Three Medal of Honor recipients to address incoming cadet recruits

Photo: Medal of Honor recipients (left to right) Sammy Davis, Harold Fritz and Michael Thornton

The Congressional Medal of Honor Society will be hosting events in Charleston to provide Citizen Honors Service Awards for Acts of Selfless Service and to highlight the Medal of Honor. Numerous Medal of Honor Recipients will attend several events held July 13-14.

Three Medal of Honor recipients will speak at The Citadel at 9:30 a.m. on Wed., July 14. Sammy Davis, Harold Fritz and Michael Thornton will address incoming cadet-recruits who are attending The Citadel Success Institute.

The Citadel Success Institute is designed to helps to better prepare cadet recruits academically, emotionally and physically for the rigors of the Military College of South Carolina before they actually matriculate and begin the fall semester. Class of 2025 participants will earn credit in a course related to their majors, meet cadet mentors, hear from the Medal of Honor recipients, make new friends within their class and work on team-building exercises and physical fitness on a campus obstacle course.

About the Medal of Honor recipients

Sammy Davis, USA (Ret.)

The story of how Sgt. Sammy Lee Davis earned the Medal of Honor served as the inspiration for some of the war scenes in “Forrest Gump.”

On November 18, 1967, Davis’ base was under attack by the Viet Cong. During the battle, Davis (who was a private first class at the time) provided covering fire for his gun crew; he also ignored warnings to seek cover to fire a burning howitzer at the enemy, and he continued to fire even after being injured by an enemy mortar round that exploded near him. Additionally, he ignored his injuries and inability to swim and, using an air mattress, crossed a river to rescue three wounded soldiers. After, he refused medical attention and joined another howitzer crew which fired at the Viet Cong forces until they fled.

Davis was awarded the Medal of Honor by President Lyndon Johnson on November 19, 1968.

Harold Fritz, USA (Ret.)

Lt. Col. Harold Arthur Fritz was a first lieutenant when, though wounded, he demonstrated the remarkable leadership that resulted in him being awarded the Medal of Honor and promoted to captain.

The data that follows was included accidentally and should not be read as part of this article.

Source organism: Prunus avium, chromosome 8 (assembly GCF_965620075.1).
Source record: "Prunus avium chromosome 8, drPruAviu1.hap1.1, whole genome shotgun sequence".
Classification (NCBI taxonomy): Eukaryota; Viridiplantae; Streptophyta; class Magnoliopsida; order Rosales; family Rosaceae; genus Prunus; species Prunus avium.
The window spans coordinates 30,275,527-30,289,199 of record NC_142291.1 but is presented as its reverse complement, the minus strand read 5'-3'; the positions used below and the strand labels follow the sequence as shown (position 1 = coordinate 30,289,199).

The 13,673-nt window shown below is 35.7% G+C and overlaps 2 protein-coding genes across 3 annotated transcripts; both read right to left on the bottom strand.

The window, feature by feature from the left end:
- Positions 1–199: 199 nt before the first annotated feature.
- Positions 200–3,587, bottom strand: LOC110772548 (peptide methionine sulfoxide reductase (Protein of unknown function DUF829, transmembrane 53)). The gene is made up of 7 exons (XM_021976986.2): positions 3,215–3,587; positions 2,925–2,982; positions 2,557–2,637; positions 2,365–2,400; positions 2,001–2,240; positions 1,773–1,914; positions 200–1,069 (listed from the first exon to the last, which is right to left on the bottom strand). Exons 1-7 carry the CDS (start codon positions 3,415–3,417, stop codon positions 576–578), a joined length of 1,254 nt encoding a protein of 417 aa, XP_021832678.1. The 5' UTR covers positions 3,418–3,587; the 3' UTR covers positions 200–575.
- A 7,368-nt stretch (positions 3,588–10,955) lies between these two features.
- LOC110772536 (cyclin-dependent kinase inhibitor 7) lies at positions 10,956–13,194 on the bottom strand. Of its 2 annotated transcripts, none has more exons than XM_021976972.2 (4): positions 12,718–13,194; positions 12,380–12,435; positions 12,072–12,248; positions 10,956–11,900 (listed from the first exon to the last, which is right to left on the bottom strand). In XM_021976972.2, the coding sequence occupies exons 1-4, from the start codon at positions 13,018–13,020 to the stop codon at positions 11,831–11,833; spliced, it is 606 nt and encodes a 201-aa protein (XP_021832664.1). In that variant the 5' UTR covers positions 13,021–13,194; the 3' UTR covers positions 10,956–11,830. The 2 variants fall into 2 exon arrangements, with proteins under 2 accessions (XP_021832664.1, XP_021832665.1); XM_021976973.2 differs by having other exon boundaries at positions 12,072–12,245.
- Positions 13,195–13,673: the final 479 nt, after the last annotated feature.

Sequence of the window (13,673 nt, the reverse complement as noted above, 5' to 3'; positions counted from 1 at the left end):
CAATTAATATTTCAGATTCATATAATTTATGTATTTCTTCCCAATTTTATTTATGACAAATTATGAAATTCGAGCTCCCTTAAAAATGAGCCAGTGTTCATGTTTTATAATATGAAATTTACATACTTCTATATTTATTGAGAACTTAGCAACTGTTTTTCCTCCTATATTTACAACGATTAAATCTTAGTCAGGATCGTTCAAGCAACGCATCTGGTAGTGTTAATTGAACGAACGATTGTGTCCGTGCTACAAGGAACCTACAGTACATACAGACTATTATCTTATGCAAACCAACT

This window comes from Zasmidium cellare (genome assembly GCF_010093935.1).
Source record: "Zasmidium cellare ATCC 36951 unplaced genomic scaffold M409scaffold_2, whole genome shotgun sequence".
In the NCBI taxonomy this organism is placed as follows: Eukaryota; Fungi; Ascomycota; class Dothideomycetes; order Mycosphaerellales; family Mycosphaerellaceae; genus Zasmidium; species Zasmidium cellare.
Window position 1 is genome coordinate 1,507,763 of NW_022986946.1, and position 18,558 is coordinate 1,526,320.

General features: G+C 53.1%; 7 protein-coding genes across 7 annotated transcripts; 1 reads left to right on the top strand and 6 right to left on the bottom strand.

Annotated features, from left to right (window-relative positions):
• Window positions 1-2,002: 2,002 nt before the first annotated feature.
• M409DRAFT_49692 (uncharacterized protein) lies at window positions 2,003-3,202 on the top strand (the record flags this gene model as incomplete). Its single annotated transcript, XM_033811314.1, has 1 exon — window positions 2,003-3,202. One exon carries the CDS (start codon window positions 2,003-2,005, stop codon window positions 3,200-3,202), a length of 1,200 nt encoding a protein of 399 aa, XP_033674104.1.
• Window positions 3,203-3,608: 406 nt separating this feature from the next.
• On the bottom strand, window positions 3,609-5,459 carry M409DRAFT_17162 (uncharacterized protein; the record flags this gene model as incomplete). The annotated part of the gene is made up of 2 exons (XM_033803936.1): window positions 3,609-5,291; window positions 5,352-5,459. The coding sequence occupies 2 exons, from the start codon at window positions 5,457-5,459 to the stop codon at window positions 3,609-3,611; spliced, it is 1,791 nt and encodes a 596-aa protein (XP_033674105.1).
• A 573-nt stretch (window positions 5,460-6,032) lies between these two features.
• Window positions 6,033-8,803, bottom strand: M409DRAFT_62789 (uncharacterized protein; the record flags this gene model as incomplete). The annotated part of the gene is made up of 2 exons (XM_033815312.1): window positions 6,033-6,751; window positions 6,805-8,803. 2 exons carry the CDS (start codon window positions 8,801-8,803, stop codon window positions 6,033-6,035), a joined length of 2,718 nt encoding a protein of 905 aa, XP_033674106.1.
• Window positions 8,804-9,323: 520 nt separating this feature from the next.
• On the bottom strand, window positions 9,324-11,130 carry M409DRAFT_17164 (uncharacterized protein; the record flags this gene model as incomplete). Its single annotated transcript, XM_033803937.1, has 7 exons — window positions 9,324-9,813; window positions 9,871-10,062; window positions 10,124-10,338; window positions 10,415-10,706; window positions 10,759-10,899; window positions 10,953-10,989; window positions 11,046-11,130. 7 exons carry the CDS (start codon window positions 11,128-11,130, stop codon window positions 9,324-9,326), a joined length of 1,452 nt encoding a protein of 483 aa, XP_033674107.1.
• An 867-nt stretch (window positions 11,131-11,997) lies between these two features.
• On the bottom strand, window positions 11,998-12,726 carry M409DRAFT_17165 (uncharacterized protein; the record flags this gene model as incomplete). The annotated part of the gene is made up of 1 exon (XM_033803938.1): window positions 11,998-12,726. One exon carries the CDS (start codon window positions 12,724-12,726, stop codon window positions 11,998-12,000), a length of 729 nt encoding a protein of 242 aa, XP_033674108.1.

Fritz was leading his seven-vehicle armored column to escort a truck convoy on January 11, 1969. When the suddenly came under attack, Fritz’ vehicle was hit and he was seriously wounded. Despite this, having realized that his platoon was in danger of being overrun, Fritz leaped to the top of his burning vehicle and directed the positioning of his remaining vehicles and men. Later, armed with only a pistol and bayonet, Fritz led a small group of his men in a fierce charge that routed the attackers. When a relief force arrived, Fritz moved through heavy enemy fire to direct its deployment. He assisted his men, and refused medical attention until all of the wounded had been treated and evacuated.

Fritz was awarded the Medal of Honor by President Richard Nixon on March 2, 1971.

Michael Thornton, USN (Ret.)

Lt. Michael Edwin Thornton, from the Upstate of South Carolina, is the only Medal of Honor recipient in over 100 years to save the life of another recipient, who had also performed heroic, lifesaving actions months earlier.

On October 31, 1972, Petty Officer Thornton was an assistant U.S. Navy adviser who, along with a lieutenant serving as senior adviser, accompanied a three-man Vietnamese Navy SEAL patrol on a mission to gather intelligence. After reaching land, the patrol moved on foot until it came under heavy fire. The group, outnumbered, called in naval gunfire support and then engaged the enemy in a fierce firefight before moving back to the waterline. After learning that the senior adviser had been hit by the enemy and was thought to be dead, Thornton returned through heavy fire to the his last position and succeeded in moving the seriously wounded and unconscious lieutenant to the water’s edge. Thornton then inflated the lieutenant’s lifejacket and towed him towards the sea for two hours, until both were picked up by support craft.